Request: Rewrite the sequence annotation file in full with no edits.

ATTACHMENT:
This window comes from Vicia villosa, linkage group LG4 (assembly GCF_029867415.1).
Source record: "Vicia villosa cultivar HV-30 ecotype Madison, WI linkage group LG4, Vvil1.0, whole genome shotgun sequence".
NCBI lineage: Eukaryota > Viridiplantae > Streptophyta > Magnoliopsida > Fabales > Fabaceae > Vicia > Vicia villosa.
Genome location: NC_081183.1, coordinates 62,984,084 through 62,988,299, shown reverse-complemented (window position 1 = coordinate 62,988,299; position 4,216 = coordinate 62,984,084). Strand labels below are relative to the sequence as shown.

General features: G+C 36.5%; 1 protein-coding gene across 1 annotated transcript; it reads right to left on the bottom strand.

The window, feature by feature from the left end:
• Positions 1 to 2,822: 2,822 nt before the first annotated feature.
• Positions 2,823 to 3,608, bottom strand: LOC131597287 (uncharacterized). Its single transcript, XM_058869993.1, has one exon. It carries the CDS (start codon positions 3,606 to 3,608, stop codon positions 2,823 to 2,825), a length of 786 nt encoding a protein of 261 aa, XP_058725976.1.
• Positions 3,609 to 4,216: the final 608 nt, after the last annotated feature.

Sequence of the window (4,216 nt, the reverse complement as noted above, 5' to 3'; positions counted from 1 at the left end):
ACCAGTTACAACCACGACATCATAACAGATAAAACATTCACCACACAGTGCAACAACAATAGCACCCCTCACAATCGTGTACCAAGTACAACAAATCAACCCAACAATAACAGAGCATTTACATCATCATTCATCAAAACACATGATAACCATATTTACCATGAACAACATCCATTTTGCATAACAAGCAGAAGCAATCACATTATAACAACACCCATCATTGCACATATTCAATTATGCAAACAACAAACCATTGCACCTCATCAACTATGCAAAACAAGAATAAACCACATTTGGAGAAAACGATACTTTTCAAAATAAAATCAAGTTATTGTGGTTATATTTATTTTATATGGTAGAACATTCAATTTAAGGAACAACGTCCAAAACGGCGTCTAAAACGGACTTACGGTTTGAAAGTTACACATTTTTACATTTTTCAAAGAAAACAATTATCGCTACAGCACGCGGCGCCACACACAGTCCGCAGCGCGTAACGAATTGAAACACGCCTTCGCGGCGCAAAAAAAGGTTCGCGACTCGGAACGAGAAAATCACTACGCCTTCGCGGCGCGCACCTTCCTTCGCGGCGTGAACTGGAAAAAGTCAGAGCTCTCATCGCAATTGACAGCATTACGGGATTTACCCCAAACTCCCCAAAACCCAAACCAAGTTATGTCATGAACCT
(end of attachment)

This window comes from Vicia villosa, linkage group LG4 (assembly GCF_029867415.1).
Source record: "Vicia villosa cultivar HV-30 ecotype Madison, WI linkage group LG4, Vvil1.0, whole genome shotgun sequence".
NCBI lineage: Eukaryota > Viridiplantae > Streptophyta > Magnoliopsida > Fabales > Fabaceae > Vicia > Vicia villosa.
Genome location: NC_081183.1, coordinates 62,984,084 through 62,988,299, shown reverse-complemented (window position 1 = coordinate 62,988,299; position 4,216 = coordinate 62,984,084). Strand labels below are relative to the sequence as shown.

General features: G+C 36.5%; 1 protein-coding gene across 1 annotated transcript; it reads right to left on the bottom strand.

The window, feature by feature from the left end:
• Positions 1 to 2,822: 2,822 nt before the first annotated feature.
• Positions 2,823 to 3,608, bottom strand: LOC131597287 (uncharacterized). Its single transcript, XM_058869993.1, has one exon. It carries the CDS (start codon positions 3,606 to 3,608, stop codon positions 2,823 to 2,825), a length of 786 nt encoding a protein of 261 aa, XP_058725976.1.
• Positions 3,609 to 4,216: the final 608 nt, after the last annotated feature.

Sequence of the window (4,216 nt, the reverse complement as noted above, 5' to 3'; positions counted from 1 at the left end):
ACCAGTTACAACCACGACATCATAACAGATAAAACATTCACCACACAGTGCAACAACAATAGCACCCCTCACAATCGTGTACCAAGTACAACAAATCAACCCAACAATAACAGAGCATTTACATCATCATTCATCAAAACACATGATAACCATATTTACCATGAACAACATCCATTTTGCATAACAAGCAGAAGCAATCACATTATAACAACACCCATCATTGCACATATTCAATTATGCAAACAACAAACCATTGCACCTCATCAACTATGCAAAACAAGAATAAACCACATTTGGAGAAAACGATACTTTTCAAAATAAAATCAAGTTATTGTGGTTATATTTATTTTATATGGTAGAACATTCAATTTAAGGAACAACGTCCAAAACGGCGTCTAAAACGGACTTACGGTTTGAAAGTTACACATTTTTACATTTTTCAAAGAAAACAATTATCGCTACAGCACGCGGCGCCACACACAGTCCGCAGCGCGTAACGAATTGAAACACGCCTTCGCGGCGCAAAAAAAGGTTCGCGACTCGGAACGAGAAAATCACTACGCCTTCGCGGCGCGCACCTTCCTTCGCGGCGTGAACTGGAAAAAGTCAGAGCTCTCATCGCAATTGACAGCATTACGGGATTTACCCCAAACTCCCCAAAACCCAAACCAAGTTATGTCATGAACCT